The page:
Dissent (Sotomayor): Justice Sotomayor objects to the use of a (state) constitutional amendment to accomplish what Prop. 2 did, arguing that this “changed the basic rules of the political process in that State in a manner that uniquely disadvantaged racial minorities.” Sotomayor claims herself to be a beneficiary of affirmative action policies, and she argues that opponents of those policies should have lobbied University Boards rather than going over their heads, saying that this amendment is part of the nation’s “long and lamentable record of stymieing the right of racial minorities to participate in politics.”

Significance: This case is one of a growing trend which is seeing the winding down of affirmative action policies across the country. One of the strongest remaining areas where these policies were employed was state university admissions, and this case shows one avenue that voters of a state can take to end such policies.

8. Kaley v. United States

Facts: The United States Law permits courts to order pre-trial asset freezes to “preserve the availability of forfeitable property” while criminal proceedings are pending. This is available when there is probable cause to believe a defendant has committed a crime permitting forfeiture, and the frozen assets can be traced to that crime (i.e. are likely to be forfeited).

After a grand jury (legal determination of probable cause which typically does not involve the defendant or their attorney) indicted Kerri and Brian Kaley for reselling stolen medical devices and laundering the proceeds, the prosecution obtained a freeze on all of their assets. The couple then sought to challenge the denial of a hearing to challenge the grand jury’s determination, since that indictment led to the freezing of assets they intended to spend retaining an attorney.

Opinion (6-3): Justice Kagan delivered the Court’s opinion, finding that the criminal court system entrusts the probable cause determination strongly with the grand jury and that allowing a challenge to that determination would undermine the system. Furthermore, the Court did not find the freezing of assets used to hire an attorney overly burdensome, relying on a previous decision in U.S. v. Monsanto.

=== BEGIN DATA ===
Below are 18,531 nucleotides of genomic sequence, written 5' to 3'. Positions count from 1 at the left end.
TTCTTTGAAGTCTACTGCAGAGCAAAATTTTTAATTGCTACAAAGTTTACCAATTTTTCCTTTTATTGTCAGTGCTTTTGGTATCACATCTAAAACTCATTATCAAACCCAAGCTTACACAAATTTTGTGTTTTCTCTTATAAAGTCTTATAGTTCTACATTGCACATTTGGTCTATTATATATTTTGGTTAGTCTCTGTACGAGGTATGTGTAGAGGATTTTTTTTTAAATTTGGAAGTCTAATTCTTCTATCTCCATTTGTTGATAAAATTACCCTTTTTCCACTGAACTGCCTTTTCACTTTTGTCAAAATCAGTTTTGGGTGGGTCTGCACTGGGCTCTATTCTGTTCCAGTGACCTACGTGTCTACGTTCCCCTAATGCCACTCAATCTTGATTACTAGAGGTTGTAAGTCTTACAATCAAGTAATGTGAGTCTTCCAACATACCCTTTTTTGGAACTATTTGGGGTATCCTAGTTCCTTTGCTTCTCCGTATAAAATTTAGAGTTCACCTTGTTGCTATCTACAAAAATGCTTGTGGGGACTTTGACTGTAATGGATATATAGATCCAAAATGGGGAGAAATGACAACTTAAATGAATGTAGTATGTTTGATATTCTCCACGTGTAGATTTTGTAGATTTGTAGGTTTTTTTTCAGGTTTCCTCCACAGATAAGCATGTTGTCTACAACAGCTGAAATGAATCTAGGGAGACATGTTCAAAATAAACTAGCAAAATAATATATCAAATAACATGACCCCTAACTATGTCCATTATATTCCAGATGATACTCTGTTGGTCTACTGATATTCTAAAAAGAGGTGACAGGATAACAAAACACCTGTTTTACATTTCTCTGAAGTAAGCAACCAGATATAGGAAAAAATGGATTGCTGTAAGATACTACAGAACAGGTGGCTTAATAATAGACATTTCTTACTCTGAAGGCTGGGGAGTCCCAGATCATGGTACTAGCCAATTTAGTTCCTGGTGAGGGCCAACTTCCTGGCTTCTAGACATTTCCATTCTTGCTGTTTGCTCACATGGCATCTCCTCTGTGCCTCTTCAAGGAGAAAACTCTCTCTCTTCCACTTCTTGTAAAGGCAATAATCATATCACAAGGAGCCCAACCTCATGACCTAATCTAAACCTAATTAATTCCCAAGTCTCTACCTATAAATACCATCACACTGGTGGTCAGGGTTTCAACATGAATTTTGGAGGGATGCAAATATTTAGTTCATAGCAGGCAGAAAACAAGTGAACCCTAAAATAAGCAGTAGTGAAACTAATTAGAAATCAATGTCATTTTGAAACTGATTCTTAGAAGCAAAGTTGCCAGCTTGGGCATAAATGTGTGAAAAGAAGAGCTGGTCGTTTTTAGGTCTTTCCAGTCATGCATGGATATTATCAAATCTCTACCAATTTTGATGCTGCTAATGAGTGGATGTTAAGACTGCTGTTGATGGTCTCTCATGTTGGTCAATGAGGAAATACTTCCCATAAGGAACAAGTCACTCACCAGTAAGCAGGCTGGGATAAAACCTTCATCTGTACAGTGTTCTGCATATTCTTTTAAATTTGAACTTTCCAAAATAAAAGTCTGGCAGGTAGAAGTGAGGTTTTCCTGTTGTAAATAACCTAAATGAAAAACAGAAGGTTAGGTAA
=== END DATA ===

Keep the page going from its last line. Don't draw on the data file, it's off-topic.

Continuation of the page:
Dissent (Roberts): Chief Justice Roberts argued that while the government was allowed to freeze the assets of a defendant prior to trial, even if they would be used to hire a lawyer, doing so without giving the defendant an opportunity to challenge that asset freeze was impermissible. Roberts also related significant factual issues in the case which showed that the government claim was not particularly likely to succeed, and that the Kaley’s had a pretty good claim that the frozen assets should not have been taken.

Significance: As Roberts said in his dissent, “An individual facing serious criminal charges brought by the United States has little but the Constitution and his attorney standing between him and prison.” This ruling essentially allows the government to deny a defendant access to an attorney of their choice without ever letting the defendant challenge the accusations levelled against them. This ruling gives prosecutors a significant weapon against certain types of defendants.

9. Stanton v. Sims, Plumhoff v. Rickard, Tolan v. Cotton (Qualified Immunity Cases)

Stanton – La Mesa, Cal. PD officers responding to a call about an “unknown disturbance” involving a baseball bat determined that a group of men were acting suspiciously by seeking to avoid the police. When Officer Stanton ordered one man to stop, the man quickly ducked through a gate into Drendolyn Sims’ yard. Believing this evasion to be a jailable misdemeanor, Officer Stanton kicked open the gate in pursuit of the suspect. In doing so, Stanton kicked the gate into Sims’ face, cutting her forehead and injuring her shoulder.

Plumhoff – Donald Rickard led police on an extended high speed chase after being pulled over for a routine traffic stop. When Rickard spun out and officers moved in, he resumed maneuvering his vehicle, attempting to push through a police blockade. As the car pushed clear, officers fired 15 shots into the vehicle, which then crashed, killing both the driver and the passenger. Rickard’s daughter then sued, alleging excessive force.